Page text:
On December 8, 2001 07:03 am, Quinn Harris wrote:
> On Fri, 2001-12-07 at 21:00, H. Peter Anvin wrote:
> > > Commands like cp and install open the source and destination file using
> > > the open sys call. The data from the source is copied to the
> > > destination by repeatedly calling the read then write sys calls. This
> > > process involves copying the data in the file from kernel memory space
> > > to the user memory space and back again. Note that all this copying is
> > > done by the kernel upon calling read or write. I would expect if this
> > > can be moved completely into the kernel no memory copy operations would
> > > be performed by the processor by using hardware DMA.
> > mmap(source file);
> > write(target file, mmap region);
> mmap will indeed get a file into user mem space without any memcopy
> operation. But as far as I can tell from examining generic_file_write
> (in mm/filemap.c) used by ext2 and I asume many others, a write will
> copy the memory even if it was mapped via mmap. Am I missing
> something? This isn't true if kiobuf is used but as I understand it,
> this bypasses the buffer cache.
> I would like to see a zero-memcopy file copy. A file copy that would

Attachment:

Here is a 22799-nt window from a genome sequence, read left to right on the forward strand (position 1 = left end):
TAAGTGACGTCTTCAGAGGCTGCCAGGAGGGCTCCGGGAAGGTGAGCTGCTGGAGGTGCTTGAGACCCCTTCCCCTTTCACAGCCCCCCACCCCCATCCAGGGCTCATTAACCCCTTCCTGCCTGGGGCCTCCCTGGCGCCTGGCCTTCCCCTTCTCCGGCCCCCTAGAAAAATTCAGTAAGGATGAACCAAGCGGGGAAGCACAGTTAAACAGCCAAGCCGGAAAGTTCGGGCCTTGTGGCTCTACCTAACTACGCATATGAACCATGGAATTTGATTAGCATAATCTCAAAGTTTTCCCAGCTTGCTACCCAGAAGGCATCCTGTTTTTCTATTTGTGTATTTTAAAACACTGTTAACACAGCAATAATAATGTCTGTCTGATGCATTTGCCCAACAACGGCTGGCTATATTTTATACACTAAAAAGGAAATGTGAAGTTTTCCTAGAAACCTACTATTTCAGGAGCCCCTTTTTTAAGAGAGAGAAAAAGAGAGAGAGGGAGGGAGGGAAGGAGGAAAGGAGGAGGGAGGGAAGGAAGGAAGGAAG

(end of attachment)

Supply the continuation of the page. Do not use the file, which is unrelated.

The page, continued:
> read the file into the buffer cache if its not already there similar to
> a normal read then write it back to disk from the cache without
> duplicating the pages. This would probably lead to modifying the buffer
> cache to allow multiple buffer_heads to refer to the same data which
> might not be worth the overhead.
> One might implement such a thing by attempting in the generic_file_read
> to determine if the memory range is an actual page or pages that can be
> eventually written to the disk without a memcopy.
There's some merit to this idea. As Peter pointed out, an in-kernel cp isn't
needed: mmap+write does the job. The question is, how to avoid the
copy_from_user and double caching of data?
Generic_file_write would have to determine that the source range is an mmap,
then do the required xxx_get_block's (somehow) to determine the physical
destination of the write, then finally use kio to dma the in-memory data to
the destination. (Never mind that get_block isn't a vfs method, that's a
The obvious problem is that, should somebody subsequently read the file, it's
not in cache. Oops, so much for the performance gain. So some mechanism
would have to be devised to get hold of the original page data by way of the
destination inode, and to keep that consistent through the various
combinations of events that can occur to the two files involved. This is
where things start to diverge quite a lot from the current page cache design,
so if you're interested in pursuing this idea, a good way to start would be
to find out why.
Before you put a lot of energy into it, you might consider measuring the
actual cost of the memory copy versus the two disk transfers.
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This archive was generated by hypermail 2b29 : Sat Dec 15 2001 - 21:00:12 EST